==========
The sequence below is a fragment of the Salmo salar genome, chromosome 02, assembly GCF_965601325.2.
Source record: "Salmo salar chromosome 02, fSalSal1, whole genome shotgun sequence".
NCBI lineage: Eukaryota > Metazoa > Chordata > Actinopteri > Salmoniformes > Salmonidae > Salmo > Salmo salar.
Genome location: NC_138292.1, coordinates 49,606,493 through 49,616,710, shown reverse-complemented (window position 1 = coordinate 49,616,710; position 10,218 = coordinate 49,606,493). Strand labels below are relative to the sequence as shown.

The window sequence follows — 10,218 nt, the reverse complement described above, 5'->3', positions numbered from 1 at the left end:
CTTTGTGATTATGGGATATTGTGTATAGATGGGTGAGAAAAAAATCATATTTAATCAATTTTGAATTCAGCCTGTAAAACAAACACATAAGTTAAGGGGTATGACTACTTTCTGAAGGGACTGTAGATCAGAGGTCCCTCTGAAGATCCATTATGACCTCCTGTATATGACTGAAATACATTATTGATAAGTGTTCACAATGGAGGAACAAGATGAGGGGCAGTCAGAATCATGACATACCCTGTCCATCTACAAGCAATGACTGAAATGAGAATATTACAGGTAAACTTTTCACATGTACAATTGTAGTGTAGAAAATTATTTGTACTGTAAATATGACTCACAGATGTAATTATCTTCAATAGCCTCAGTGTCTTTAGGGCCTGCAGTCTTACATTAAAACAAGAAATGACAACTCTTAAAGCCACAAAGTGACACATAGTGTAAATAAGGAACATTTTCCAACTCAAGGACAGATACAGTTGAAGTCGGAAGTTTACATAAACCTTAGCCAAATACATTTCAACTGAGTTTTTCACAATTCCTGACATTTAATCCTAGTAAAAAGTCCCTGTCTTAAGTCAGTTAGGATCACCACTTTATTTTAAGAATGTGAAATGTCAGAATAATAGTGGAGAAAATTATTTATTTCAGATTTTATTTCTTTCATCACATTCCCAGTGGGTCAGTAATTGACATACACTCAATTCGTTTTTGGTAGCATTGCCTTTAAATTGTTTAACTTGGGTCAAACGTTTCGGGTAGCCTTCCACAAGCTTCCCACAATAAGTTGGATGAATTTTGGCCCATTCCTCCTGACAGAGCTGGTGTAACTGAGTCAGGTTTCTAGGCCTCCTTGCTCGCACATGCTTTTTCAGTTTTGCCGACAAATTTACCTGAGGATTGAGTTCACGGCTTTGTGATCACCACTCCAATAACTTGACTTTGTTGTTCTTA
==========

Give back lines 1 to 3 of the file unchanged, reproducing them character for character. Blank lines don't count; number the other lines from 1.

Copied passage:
The sequence below is a fragment of the Salmo salar genome, chromosome 02, assembly GCF_965601325.2.
Source record: "Salmo salar chromosome 02, fSalSal1, whole genome shotgun sequence".
NCBI lineage: Eukaryota > Metazoa > Chordata > Actinopteri > Salmoniformes > Salmonidae > Salmo > Salmo salar.